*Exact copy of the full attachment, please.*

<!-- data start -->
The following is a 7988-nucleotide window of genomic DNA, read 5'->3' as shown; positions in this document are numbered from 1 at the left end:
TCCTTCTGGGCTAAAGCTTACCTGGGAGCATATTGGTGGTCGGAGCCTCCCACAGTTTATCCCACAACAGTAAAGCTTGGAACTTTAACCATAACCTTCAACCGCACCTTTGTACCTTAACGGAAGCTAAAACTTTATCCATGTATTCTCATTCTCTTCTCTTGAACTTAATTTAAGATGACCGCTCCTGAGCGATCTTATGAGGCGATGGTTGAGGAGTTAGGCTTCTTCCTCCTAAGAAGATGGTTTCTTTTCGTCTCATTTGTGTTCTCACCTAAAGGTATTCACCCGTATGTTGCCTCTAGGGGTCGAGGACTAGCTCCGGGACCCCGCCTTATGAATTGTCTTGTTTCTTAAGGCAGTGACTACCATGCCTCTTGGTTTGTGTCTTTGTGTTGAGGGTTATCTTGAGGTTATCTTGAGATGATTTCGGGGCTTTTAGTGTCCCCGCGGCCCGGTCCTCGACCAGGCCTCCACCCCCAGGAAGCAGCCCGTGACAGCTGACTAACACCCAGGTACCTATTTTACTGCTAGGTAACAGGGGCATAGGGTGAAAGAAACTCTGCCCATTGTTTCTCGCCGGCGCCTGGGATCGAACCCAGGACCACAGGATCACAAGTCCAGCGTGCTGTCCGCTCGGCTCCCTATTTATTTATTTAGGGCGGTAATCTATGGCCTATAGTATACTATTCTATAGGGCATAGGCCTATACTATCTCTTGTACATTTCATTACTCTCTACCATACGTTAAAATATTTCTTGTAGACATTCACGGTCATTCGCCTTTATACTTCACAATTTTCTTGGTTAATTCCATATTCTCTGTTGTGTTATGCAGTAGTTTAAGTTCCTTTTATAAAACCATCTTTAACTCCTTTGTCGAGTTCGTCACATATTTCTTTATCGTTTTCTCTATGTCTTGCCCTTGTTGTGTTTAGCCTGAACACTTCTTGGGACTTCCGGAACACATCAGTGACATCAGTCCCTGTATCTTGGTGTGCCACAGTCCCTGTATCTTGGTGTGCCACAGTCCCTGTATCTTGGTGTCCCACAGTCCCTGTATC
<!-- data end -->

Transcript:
The following is a 7988-nucleotide window of genomic DNA, read 5'->3' as shown; positions in this document are numbered from 1 at the left end:
TCCTTCTGGGCTAAAGCTTACCTGGGAGCATATTGGTGGTCGGAGCCTCCCACAGTTTATCCCACAACAGTAAAGCTTGGAACTTTAACCATAACCTTCAACCGCACCTTTGTACCTTAACGGAAGCTAAAACTTTATCCATGTATTCTCATTCTCTTCTCTTGAACTTAATTTAAGATGACCGCTCCTGAGCGATCTTATGAGGCGATGGTTGAGGAGTTAGGCTTCTTCCTCCTAAGAAGATGGTTTCTTTTCGTCTCATTTGTGTTCTCACCTAAAGGTATTCACCCGTATGTTGCCTCTAGGGGTCGAGGACTAGCTCCGGGACCCCGCCTTATGAATTGTCTTGTTTCTTAAGGCAGTGACTACCATGCCTCTTGGTTTGTGTCTTTGTGTTGAGGGTTATCTTGAGGTTATCTTGAGATGATTTCGGGGCTTTTAGTGTCCCCGCGGCCCGGTCCTCGACCAGGCCTCCACCCCCAGGAAGCAGCCCGTGACAGCTGACTAACACCCAGGTACCTATTTTACTGCTAGGTAACAGGGGCATAGGGTGAAAGAAACTCTGCCCATTGTTTCTCGCCGGCGCCTGGGATCGAACCCAGGACCACAGGATCACAAGTCCAGCGTGCTGTCCGCTCGGCTCCCTATTTATTTATTTAGGGCGGTAATCTATGGCCTATAGTATACTATTCTATAGGGCATAGGCCTATACTATCTCTTGTACATTTCATTACTCTCTACCATACGTTAAAATATTTCTTGTAGACATTCACGGTCATTCGCCTTTATACTTCACAATTTTCTTGGTTAATTCCATATTCTCTGTTGTGTTATGCAGTAGTTTAAGTTCCTTTTATAAAACCATCTTTAACTCCTTTGTCGAGTTCGTCACATATTTCTTTATCGTTTTCTCTATGTCTTGCCCTTGTTGTGTTTAGCCTGAACACTTCTTGGGACTTCCGGAACACATCAGTGACATCAGTCCCTGTATCTTGGTGTGCCACAGTCCCTGTATCTTGGTGTGCCACAGTCCCTGTATCTTGGTGTCCCACAGTCCCTGTATC